From episode: Healing from an Unjust World Wound
God frequently takes credit for the bad things that happen to the Israelites in the Old Testament, which can be a serious challenge for believers to navigate. Especially after we have something unjust happen to us personally. I remember being an atheist, and it was a top priority for me to understand how Christians did the mental gymnastics to get from being okay personally to being okay with children dying in the world from AIDS and awful experiences. I just couldn't put those two things together. I would frequently ask, especially after I got saved and I had met God. He was obviously good and kind to me. He had presented Himself that way to me, which often conflicted with what I was reading in the Bible. When I came across these moments where God didn't seem good in the Old Testament, I was confused, 'why is He taking credit for all the bad things that are happening to the Israelites?' I get it that the Israelites were often acting awful, but so does every other human I've ever met. Most of them are hiding that, but it doesn't make it any less true. If God can justify treating the Isrealites that way because of their actions then we are all screwed. And, you know, as a new Christian I still didn't have a very good perception of humanity. I had become very cynical and negative, even with all the anxiety gone that the Lord had healed me from in the crazy conversion encounter that I had with the Lord. There was still a lot of twisted thinking within me.
God's adamant in the Old Testament. He says, "Don't let me off the hook here. This is my doing. I take responsibility for that awful thing that happened. (paraphrasing here of course)" So where does that go? Where do we put it while we believe that God is good? And I mean, depending on your theology, there are a lot of different versions of that answer. To further complicate the matter, the Bible also seems to make it clear that we cannot stand in gray areas. But just living life clearly demonstrates an alternative to that idea. And you may say, 'If the Bible says it, then it's true.' And that statement is a good example of an inability to stand in the middle, in the gray. But Jesus integrates so much, bringing issues together into gray areas. And in one sense, they're not gray at all. They're very black and white, but in another felt experience, they are gray. For example, each one of us has experienced redemption. Each one of us has met Jesus Christ in salvation. If we've met Jesus, then we've met a God who enters into sin because Jesus is fully man, but he's also fully God. Jesus enters the gray in just that reality alone.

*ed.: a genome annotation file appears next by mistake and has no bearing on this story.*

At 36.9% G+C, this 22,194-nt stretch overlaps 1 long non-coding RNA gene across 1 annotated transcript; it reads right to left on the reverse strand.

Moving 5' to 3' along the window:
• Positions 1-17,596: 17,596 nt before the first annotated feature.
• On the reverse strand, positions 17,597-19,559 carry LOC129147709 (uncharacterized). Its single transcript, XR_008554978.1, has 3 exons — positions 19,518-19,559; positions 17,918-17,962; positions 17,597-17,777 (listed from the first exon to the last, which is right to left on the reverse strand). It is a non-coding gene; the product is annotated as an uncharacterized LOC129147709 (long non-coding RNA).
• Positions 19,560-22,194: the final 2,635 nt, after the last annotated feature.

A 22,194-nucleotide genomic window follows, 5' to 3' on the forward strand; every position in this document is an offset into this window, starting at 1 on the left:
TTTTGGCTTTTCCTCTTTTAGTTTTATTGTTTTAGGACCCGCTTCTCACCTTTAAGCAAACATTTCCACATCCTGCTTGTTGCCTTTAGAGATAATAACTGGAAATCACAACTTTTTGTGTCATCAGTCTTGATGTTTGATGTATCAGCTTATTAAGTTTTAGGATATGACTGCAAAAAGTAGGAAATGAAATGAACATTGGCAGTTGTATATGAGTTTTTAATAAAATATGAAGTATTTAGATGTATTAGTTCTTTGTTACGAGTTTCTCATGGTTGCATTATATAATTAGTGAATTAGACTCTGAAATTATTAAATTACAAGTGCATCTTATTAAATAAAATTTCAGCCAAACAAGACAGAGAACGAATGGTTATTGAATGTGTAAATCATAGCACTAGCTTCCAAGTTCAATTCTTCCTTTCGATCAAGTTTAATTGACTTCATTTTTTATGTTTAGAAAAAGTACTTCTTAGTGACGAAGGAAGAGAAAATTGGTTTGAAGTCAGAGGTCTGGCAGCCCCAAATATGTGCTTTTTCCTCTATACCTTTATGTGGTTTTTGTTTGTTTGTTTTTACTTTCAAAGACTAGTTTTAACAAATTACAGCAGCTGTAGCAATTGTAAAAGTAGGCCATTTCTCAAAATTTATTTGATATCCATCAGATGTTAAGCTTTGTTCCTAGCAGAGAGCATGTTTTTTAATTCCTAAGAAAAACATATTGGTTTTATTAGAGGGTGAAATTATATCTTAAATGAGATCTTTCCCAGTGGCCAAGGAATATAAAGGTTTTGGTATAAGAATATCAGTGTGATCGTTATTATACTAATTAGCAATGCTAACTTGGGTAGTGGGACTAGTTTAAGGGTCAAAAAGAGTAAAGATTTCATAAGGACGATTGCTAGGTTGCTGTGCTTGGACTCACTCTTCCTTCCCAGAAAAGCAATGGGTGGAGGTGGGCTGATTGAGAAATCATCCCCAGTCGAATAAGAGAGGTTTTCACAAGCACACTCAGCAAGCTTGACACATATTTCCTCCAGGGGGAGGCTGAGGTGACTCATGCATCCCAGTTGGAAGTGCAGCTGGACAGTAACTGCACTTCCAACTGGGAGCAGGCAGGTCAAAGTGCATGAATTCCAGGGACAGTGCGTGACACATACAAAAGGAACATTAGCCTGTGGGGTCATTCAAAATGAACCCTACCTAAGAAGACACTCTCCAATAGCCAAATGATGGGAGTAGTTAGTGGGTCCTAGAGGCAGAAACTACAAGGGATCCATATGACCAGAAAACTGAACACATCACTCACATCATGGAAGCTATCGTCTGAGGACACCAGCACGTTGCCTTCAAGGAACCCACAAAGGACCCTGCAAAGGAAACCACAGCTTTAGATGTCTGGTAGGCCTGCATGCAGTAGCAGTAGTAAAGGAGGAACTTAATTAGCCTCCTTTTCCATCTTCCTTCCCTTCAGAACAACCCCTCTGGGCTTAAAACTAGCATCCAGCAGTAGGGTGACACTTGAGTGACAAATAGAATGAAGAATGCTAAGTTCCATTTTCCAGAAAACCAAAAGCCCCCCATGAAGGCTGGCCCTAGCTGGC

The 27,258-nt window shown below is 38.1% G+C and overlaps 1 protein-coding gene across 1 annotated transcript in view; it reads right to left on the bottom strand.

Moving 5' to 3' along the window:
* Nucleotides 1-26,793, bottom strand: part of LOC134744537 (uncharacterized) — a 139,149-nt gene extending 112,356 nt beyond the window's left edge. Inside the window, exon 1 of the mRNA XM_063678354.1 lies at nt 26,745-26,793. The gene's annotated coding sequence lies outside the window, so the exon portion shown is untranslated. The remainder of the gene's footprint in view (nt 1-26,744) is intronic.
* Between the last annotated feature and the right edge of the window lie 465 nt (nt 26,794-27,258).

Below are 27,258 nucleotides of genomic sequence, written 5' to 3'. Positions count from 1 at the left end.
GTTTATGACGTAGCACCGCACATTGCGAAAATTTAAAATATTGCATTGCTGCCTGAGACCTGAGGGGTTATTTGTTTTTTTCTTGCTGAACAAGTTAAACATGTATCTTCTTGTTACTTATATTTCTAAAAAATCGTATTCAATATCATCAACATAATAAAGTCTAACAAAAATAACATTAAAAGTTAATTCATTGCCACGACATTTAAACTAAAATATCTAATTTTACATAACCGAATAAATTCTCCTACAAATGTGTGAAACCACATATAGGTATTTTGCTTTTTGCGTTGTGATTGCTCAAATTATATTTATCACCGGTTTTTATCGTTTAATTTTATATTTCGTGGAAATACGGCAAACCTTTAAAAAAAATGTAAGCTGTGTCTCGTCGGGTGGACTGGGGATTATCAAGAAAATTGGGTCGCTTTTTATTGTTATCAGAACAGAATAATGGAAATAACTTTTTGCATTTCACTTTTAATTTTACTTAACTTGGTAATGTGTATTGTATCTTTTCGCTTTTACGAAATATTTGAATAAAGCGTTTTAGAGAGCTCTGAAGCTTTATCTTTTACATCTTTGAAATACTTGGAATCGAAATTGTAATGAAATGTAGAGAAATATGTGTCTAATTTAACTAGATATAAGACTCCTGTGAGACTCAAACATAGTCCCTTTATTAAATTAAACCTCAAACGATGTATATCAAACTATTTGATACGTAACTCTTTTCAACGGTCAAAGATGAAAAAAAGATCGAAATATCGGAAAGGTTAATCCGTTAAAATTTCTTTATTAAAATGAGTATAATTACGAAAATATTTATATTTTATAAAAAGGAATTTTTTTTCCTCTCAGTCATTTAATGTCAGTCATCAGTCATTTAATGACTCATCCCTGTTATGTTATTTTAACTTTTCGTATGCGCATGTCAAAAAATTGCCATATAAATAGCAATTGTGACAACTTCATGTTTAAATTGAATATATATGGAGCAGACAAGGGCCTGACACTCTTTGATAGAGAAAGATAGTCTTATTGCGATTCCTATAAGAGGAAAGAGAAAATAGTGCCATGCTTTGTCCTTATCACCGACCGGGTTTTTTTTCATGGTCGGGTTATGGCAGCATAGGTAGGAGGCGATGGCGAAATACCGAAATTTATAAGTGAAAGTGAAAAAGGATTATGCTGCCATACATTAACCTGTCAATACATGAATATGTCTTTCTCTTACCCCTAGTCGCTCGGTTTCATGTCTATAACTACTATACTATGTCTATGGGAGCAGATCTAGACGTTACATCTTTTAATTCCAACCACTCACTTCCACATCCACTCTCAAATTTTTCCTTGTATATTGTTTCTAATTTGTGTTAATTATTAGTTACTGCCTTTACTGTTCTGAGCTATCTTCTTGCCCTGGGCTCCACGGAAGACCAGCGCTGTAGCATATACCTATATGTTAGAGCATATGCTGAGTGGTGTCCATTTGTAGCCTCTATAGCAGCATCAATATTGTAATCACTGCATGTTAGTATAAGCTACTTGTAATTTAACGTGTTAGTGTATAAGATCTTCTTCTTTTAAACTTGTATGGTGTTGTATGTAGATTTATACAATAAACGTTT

I had a big open wound here with the just-world theories and values I held as a former atheist. Values that hadn't transformed yet. I grappled with the encounter experiences I had with a God who was clearly good, and I believed His word about inflicting harm on ancient Israelis. So when I saw this other contradiction where Jesus enters into gray areas, I slowly put it together that God didn't want the world the way it is. God didn't want a fallen world. If God had agreed with the fallen world, worked to cause harm within it, and not cared to fix it, it would be different, but He so loves the world that He gave. He gives into the deficit, paying a price to change it. Some say He bankrupted heaven. He gave His son because He didn't like the world of children dying from AIDs the way it is and wanted to fix it. When I began to understand that contradiction as a gray area that wasn't gray, it became black and white that God was good. That was how I healed from the brokenness and torment that this just-world question brought me. I couldn't heal from the idea that God is just mysterious, He is, but He's also just, and for me this issue required an answer or else I was left with a wound that wouldn't heal. I hope this blesses someone today.